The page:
America’s Two Visions, Two Realities

There are two visions of America, both of which were clearly displayed last month.

Vision 1: America is and should be predominantly white, straight and Christian.  People who subscribe to this vision believe that this group is superior—both intellectually and morally, and therefore deserve greater rights than those outside their group.  The “others” should not even live here, since their inferiority hurts the real Americans; they are our enemies.  Therefore, the others that are here should be subservient to their white masters.  

Moreover, the numbers of people in this group are increasing, and so the time is coming soon when they will take charge of this country and assume their rightful place.

Vison 2: America is and should be a nation of and for many peoples.  Its diversity is its strength.  All people are created by God and created in the Divine image and therefore, all of us are worthy of respect and dignity and deserve equal opportunity. 

While we have not fully lived up to our nation’s ideals, we are moving closer in each generation. Moreover, our role as U.S. citizens is to bring our present reality even closer to the ideal. 

We saw these two visions of America brought to life last month in actual events; thus, these events reveal America’s two opposite but existing realities.

We witnessed the first reality when insurrectionists attacked our Capital on January 6th.  We saw the second reality in the diverse kinds of people now leading our national government. 

In the first reality, those who tried to stop Congress from counting the state-certified Electoral College results were, according to the New York Times, “An ideological jumble of hate groups and far-right agitators — the Proud Boys, Oath Keepers, the Boogaloo movement and neo-Nazis among them” (1/16/’21.)  Multiple reports also identified white supremacists and white nationalists, paramilitary groups and militias and followers of Q-Anon (who subscribe to a bizarre conspiracy in which a cabal of Satan-worshiping pedophiles—consisting mostly of Hollywood celebrities, liberal politicians and “deep-state” government officials—are running a secret child sex-trafficking ring.)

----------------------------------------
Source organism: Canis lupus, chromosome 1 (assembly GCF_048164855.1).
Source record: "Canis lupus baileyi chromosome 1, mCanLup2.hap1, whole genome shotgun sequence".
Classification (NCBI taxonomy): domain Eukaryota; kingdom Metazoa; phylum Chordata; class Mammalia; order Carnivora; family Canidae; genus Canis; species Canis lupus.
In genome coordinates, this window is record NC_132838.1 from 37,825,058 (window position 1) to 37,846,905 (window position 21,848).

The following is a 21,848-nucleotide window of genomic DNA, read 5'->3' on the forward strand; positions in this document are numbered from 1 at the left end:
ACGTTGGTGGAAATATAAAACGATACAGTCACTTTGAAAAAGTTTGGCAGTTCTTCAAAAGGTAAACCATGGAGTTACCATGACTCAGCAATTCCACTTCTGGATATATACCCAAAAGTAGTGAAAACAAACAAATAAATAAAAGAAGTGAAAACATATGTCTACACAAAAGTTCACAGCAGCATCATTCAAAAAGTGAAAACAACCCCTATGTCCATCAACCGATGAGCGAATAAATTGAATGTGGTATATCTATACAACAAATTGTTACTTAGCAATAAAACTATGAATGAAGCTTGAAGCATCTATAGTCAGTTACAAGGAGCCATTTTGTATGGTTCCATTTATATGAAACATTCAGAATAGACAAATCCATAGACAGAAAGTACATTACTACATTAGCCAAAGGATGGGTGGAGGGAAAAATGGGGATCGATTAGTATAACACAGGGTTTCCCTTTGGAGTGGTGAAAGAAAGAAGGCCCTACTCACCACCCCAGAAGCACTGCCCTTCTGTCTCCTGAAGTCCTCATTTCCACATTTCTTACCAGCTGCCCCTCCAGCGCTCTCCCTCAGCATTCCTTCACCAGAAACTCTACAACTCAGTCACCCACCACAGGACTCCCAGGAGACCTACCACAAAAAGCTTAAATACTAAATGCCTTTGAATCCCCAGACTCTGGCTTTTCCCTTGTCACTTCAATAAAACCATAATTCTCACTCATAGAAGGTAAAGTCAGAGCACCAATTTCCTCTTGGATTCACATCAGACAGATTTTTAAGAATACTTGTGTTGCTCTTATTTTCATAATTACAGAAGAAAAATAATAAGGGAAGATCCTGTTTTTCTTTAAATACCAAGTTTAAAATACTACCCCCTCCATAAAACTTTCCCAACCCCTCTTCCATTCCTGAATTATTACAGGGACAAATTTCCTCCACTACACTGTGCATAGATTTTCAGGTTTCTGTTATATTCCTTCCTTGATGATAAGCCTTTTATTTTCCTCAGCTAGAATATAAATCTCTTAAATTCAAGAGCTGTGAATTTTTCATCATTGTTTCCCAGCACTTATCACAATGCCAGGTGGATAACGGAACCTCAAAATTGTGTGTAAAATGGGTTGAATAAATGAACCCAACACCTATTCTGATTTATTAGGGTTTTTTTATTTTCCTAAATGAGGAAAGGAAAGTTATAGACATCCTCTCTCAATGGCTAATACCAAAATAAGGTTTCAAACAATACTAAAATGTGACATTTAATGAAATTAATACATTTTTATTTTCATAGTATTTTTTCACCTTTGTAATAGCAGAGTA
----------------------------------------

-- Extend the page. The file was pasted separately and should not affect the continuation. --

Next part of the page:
The growing numbers of followers in these groups work actively to realize that first vision of America.  What do they have in common?  They hate and desire to rid the U.S.A. of people of Color, Jews, immigrants and LGBTQ people.  Certainly, members of these hate groups were joined by a broad cross section of the public on January 6th that included homemakers, doctors, real estate agents, business owners, lawyers, teachers, students and members or former members of law enforcement the military.

Since these “uninitiated” joined with the hate groups in believing the big lie (that the election was stolen) and in the Capital riot, many of them might join one of these groups.  Indeed many of the groups’ leaders see January 6th as a fantastic recruitment tool.

But that is only one vision and one reality.  The second (which sees America’s greatness in its diversity) came to life in the very people now occupying leadership positions in our national government. They include many firsts: Kamala Harris, the first female, Asian and person of color sworn in by the first Latina Supreme Court Justice, the first Black Senator and the first Jewish Senator elected to represent Georgia, the first Black Secretary of Defense and the first female Treasury Secretary are just some of the firsts chosen by President Biden for top positions.  Other firsts will include more women, if confirmed. 

Can we reconcile these two warring visions and realities?  We cannot.  They are polar opposites, not legitimate but competing debates over spending priorities and the proper role of government in our lives.  So, are these two Americas doomed forever to be at war with each other?